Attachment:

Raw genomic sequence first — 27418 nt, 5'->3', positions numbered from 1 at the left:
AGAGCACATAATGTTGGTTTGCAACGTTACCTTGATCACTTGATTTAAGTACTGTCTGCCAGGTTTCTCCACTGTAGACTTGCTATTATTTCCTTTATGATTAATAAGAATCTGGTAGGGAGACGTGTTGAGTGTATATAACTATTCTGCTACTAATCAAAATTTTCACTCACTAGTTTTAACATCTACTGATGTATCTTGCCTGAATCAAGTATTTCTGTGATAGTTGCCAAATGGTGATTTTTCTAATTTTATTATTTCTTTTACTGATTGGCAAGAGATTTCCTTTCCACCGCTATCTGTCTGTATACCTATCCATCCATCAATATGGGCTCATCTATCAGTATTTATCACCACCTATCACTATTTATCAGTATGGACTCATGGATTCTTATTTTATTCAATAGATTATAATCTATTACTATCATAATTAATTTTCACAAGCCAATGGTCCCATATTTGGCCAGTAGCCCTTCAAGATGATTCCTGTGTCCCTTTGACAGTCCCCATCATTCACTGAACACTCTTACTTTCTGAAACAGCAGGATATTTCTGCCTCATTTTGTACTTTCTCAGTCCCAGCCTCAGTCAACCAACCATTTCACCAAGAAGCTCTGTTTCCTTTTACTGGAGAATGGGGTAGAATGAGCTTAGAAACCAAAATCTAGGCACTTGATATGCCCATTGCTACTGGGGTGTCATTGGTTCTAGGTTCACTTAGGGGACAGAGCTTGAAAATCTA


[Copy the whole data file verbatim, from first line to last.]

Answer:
Raw genomic sequence first — 27418 nt, 5'->3', positions numbered from 1 at the left:
AGAGCACATAATGTTGGTTTGCAACGTTACCTTGATCACTTGATTTAAGTACTGTCTGCCAGGTTTCTCCACTGTAGACTTGCTATTATTTCCTTTATGATTAATAAGAATCTGGTAGGGAGACGTGTTGAGTGTATATAACTATTCTGCTACTAATCAAAATTTTCACTCACTAGTTTTAACATCTACTGATGTATCTTGCCTGAATCAAGTATTTCTGTGATAGTTGCCAAATGGTGATTTTTCTAATTTTATTATTTCTTTTACTGATTGGCAAGAGATTTCCTTTCCACCGCTATCTGTCTGTATACCTATCCATCCATCAATATGGGCTCATCTATCAGTATTTATCACCACCTATCACTATTTATCAGTATGGACTCATGGATTCTTATTTTATTCAATAGATTATAATCTATTACTATCATAATTAATTTTCACAAGCCAATGGTCCCATATTTGGCCAGTAGCCCTTCAAGATGATTCCTGTGTCCCTTTGACAGTCCCCATCATTCACTGAACACTCTTACTTTCTGAAACAGCAGGATATTTCTGCCTCATTTTGTACTTTCTCAGTCCCAGCCTCAGTCAACCAACCATTTCACCAAGAAGCTCTGTTTCCTTTTACTGGAGAATGGGGTAGAATGAGCTTAGAAACCAAAATCTAGGCACTTGATATGCCCATTGCTACTGGGGTGTCATTGGTTCTAGGTTCACTTAGGGGACAGAGCTTGAAAATCTA